Measure for Measure review – Russians add layers to Shakespeare's problem play

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Roslyn Packer theatre, Sydney festival
Shakespeare in Russian might sound off-putting – but in this violent, visceral contemporary production, the spaces between words hold the most meaning

Three large, blood red cubes spin to reveal their contents to the audience: a couple fornicating in one, a nun praying in another, and a hooded man condemned to die in the third. The stage has become a strange, uneasy, intense space of the psyche.

There has been a crackdown on the licentious folk of Vienna, whose duke, Vincentio (Alexander Arsentyev), hands “absolute power” to his deputy, Angelo (Andrei Kuzichev) – a “man of stricture and firm abstinence” – before slipping into a friar’s disguise to watch this stage-managed authoritarian rule from nearby. Angelo soon attempts to rape Isabella (Anna Khalilulina), when she comes pleading for him to spare the life of his brother Claudio, who is destined to be executed for getting his lover pregnant.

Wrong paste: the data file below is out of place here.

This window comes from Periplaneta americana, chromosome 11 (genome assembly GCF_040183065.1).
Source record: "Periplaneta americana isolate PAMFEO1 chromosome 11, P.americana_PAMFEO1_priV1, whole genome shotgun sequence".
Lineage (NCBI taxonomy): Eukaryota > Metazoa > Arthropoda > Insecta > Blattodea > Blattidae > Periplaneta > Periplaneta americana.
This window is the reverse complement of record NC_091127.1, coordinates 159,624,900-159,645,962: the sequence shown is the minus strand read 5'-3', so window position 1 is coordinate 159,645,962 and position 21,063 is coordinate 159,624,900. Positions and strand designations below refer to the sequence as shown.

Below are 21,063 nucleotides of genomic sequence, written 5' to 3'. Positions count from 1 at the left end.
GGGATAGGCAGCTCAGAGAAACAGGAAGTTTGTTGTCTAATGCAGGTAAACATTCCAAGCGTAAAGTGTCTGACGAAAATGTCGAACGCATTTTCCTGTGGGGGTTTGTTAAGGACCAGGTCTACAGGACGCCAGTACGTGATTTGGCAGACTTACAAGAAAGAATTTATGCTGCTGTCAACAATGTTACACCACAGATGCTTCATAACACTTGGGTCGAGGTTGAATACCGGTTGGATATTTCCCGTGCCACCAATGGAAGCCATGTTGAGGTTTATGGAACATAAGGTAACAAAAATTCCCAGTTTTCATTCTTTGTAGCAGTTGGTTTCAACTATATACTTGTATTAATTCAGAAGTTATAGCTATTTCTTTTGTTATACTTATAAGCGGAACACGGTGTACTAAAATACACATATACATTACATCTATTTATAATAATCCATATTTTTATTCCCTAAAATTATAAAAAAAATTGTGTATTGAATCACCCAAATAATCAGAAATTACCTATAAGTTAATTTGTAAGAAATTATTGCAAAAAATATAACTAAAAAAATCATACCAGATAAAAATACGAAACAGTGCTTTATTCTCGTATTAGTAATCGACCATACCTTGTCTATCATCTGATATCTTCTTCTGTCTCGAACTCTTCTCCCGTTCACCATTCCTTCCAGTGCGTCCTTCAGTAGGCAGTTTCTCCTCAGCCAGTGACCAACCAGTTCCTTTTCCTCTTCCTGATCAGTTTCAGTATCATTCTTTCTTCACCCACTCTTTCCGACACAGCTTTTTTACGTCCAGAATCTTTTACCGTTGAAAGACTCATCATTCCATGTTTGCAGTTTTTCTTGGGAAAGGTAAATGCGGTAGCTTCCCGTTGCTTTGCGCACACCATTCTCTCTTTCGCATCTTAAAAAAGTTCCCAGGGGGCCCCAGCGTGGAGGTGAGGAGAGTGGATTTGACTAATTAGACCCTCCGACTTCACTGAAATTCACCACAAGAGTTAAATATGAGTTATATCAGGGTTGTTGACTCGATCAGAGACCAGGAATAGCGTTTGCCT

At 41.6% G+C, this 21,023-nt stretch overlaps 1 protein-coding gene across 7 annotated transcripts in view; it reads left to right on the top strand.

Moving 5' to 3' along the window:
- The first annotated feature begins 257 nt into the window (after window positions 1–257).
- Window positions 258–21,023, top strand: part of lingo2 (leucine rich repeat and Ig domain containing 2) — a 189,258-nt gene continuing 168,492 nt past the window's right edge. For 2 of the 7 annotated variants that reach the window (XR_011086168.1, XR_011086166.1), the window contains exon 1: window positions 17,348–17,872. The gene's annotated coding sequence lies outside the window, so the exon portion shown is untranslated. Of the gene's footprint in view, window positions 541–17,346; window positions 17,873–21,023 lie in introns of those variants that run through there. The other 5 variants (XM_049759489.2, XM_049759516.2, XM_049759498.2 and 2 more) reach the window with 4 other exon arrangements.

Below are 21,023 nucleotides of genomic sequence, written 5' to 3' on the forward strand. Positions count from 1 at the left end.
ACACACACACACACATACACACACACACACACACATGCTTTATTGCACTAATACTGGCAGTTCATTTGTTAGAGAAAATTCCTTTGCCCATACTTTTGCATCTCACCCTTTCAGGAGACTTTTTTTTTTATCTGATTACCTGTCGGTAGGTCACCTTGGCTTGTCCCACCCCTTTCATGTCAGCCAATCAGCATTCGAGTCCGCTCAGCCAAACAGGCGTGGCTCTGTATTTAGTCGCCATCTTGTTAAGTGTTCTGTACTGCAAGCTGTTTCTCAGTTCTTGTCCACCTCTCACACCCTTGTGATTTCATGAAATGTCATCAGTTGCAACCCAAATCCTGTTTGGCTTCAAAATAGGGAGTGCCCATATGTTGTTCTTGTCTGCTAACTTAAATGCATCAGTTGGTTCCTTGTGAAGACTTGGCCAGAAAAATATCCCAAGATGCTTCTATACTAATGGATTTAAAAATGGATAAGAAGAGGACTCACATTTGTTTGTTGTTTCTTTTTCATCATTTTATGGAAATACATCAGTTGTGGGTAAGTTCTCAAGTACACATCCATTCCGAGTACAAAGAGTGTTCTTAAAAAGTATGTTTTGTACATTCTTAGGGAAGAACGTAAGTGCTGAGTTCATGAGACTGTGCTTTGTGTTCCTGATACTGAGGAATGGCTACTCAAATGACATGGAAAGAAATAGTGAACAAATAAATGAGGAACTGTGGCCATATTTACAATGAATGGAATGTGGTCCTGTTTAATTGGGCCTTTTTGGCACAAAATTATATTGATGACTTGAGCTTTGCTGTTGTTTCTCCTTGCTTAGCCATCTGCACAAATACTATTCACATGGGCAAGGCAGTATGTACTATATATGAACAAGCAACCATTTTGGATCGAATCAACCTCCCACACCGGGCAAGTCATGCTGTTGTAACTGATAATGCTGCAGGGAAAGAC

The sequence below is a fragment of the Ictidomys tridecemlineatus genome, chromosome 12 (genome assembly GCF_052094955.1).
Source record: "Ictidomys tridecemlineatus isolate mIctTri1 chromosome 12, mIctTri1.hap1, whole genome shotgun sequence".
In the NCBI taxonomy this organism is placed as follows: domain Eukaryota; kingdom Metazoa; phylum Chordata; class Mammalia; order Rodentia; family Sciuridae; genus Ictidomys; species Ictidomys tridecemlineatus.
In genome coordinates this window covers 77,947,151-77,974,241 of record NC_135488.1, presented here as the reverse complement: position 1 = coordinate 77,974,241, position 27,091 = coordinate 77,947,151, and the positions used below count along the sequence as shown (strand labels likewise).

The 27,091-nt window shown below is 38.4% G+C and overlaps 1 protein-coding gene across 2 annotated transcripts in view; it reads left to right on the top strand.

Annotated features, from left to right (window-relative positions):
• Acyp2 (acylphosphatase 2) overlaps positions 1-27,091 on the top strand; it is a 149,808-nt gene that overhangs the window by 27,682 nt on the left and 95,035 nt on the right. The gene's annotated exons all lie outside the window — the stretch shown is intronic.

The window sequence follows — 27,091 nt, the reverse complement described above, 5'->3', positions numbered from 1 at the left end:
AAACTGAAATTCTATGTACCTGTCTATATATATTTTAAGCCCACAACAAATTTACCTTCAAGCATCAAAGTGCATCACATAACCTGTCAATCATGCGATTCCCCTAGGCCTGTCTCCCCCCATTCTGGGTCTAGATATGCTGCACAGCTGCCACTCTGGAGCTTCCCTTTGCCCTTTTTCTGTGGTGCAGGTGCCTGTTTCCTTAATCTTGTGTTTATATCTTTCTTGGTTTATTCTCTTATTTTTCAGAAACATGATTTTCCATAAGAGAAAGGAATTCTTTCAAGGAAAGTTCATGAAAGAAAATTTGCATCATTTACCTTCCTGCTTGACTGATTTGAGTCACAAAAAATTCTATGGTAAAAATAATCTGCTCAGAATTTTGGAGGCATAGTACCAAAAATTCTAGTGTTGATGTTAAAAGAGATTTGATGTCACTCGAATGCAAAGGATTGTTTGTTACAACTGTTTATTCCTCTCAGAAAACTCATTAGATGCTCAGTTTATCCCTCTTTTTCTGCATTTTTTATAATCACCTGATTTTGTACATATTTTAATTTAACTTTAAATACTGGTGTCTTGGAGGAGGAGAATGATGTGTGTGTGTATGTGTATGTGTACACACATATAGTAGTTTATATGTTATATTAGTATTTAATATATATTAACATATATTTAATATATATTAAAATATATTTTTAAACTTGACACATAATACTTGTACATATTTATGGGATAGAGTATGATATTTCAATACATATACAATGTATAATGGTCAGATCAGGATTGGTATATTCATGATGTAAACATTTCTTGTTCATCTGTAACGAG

Related: The power of shame: why Measure for Measure is more relevant than ever

Related: Measure for Measure review – punchy reminder that power corrupts

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Link : Measure for Measure review – Russians add layers to Shakespeare’s problem play

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